By Alex Distefano
By Daniel Kohn
By Aimee Murillo
By Nick Schou
By Nate Jackson
By Nate Jackson
By Dave Lieberman
By Daniel Kohn
The Magic Numbers, 3:30 p.m.:Highly anticipated performance from this U.K. foursome—two brother/sister pairs—ends up one of the best of the day. "I didn't know there would be this turnout," front man Romeo Stodart blurts out shyly, obviously floored by the apeshit crowd response to the band's devastatingly danceable pop songs. Still, their unstoppable melodies are overshadowed by one thing: singer/percussionist Angela Gannon, whose voice drives the crowd into a screaming frenzy every time she nears the microphone.
Ted Leo, 4 p.m.:It's a shame that the festival organizers pit Teddy boy against the Magic Numbers, since many, myself included, are torn over which set to attend. I end up choosing both, although, sadly, I kind of wish I'd stayed over at the Main Stage. Ted's got catchy hooks and licks for days, but overall they sound minute and tiny coming from the outdoor side stage. Next time, book him in a tent.
Jamie Lidell, 5:10 p.m.:It doesn't take long to find out exactly why everyone's fussing over Jamie Lidell: this pale, skinny U.K. guy is, well, the pale, skinny U.K. reincarnation of Morris Day, up to and including a sidekick responsible for following him around onstage and adjusting his wardrobe. Lidell is cocky and charming and 100 percent worth every ounce of fuss: dude samples his own beatboxing, loops it into a dance track and then busts out with crazzzzy funky soul. Unbelievable.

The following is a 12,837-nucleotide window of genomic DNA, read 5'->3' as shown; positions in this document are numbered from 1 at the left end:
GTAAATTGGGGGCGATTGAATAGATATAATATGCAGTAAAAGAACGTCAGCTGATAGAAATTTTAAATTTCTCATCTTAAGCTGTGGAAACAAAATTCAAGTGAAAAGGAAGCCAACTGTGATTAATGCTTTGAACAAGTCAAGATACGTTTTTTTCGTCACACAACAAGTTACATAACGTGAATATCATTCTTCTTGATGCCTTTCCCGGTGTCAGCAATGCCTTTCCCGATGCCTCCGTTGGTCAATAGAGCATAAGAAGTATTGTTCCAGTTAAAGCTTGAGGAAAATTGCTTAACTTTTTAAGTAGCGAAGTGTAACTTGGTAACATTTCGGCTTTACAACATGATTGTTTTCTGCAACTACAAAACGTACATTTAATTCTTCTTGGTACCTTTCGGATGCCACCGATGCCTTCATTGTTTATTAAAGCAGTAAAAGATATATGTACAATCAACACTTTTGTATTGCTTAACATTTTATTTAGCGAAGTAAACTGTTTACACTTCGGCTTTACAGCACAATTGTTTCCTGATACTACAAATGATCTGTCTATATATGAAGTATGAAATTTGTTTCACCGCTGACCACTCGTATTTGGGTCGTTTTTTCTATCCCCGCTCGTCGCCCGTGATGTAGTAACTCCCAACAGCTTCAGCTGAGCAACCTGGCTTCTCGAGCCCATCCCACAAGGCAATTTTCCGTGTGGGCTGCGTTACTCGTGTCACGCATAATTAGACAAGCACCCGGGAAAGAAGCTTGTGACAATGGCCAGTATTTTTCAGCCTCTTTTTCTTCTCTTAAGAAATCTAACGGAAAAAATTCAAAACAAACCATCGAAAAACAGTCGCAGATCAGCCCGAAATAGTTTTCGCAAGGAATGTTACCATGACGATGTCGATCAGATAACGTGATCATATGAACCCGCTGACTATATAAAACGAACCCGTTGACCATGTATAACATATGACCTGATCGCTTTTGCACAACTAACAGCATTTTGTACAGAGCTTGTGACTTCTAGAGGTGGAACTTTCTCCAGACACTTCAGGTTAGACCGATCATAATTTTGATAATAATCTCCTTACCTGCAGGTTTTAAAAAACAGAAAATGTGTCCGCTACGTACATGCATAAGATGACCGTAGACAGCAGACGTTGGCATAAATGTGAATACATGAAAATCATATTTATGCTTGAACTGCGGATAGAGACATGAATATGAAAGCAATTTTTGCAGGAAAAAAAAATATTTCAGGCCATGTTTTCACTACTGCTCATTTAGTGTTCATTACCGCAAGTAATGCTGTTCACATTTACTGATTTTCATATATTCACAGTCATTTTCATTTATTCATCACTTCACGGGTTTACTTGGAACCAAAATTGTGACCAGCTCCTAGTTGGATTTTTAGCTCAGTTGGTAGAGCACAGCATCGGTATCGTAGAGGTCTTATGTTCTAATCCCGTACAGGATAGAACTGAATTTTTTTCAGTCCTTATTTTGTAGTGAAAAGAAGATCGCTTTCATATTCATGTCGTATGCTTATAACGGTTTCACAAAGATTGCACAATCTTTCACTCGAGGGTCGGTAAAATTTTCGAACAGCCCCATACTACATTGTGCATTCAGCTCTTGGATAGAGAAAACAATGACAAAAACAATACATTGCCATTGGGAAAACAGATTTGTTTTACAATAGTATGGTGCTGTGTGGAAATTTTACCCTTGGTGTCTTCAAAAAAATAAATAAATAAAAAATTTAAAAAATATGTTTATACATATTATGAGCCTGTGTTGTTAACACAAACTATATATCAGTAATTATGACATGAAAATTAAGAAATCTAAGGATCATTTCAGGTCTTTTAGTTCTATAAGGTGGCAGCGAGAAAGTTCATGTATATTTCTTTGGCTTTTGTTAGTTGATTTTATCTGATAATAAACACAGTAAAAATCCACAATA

Sleater-Kinney, 6 p.m.:Again, festival organizers inexplicably split the audience between S-K and Bloc Party, but this time I make a choice and commit to it. Sleater-Kinney may just be the best band touring today—when they're not facing difficulties with sound and equipment—and this performance is no different. Sticking mainly to songs from The Woods and All Hands on the Bad One—but also digging out "Get Up" for the oldster fans!—the all-woman trio lays down some of the heaviest, thickest chords heard all weekend and then closes on a 14-minute distorta-jam that wins over every single dude in the audience.
Yeah Yeah Yeahs, 8:05 p.m.:Walk by just as Karen O wraps up "Y Control" on the jumbo monitors. She looks and sounds incredible. Did I really choose to eat a veggie burger over this? Sad face.
Madonna, 8:30 p.m.:And finally—FINALLY!—Madonna. I've seen people run at Coachella maybe two times: to the Pixies and to Radiohead. This, however, is the equivalent of those two times combined and then mixed with the running of the bulls for good measure, as hipsters, bros and hip-hop fans all sprint toward the looming dance tent for Madonna's performance—some of them pushing babies in strollers. Outside the tent, the crowd's at least 25 people deep, not to mention the fans sitting in grandstands a couple hundred feet behind those people. And we're all there, and everyone is bouncing around trying to see the stage, and then we wait. And wait. And wait. When the curtain opens nearly half an hour past start time, the reaction is beyond anything and everything I've ever witnessed at Coachella. Madonna launches into "Hung Up" off her new album and then later into "New York" and "Ray of Light"—even playing guitar for those two. "Should I play an old song?" she asks. The crowd goes nuts. "Should I take my pants off?" The crowd goes even nutsier. And then it's "Everybody," and she's gone. Five songs, 25 minutes, maybe less than 100 words. Only Madonna could get away with that. And only at Coachella would I let her.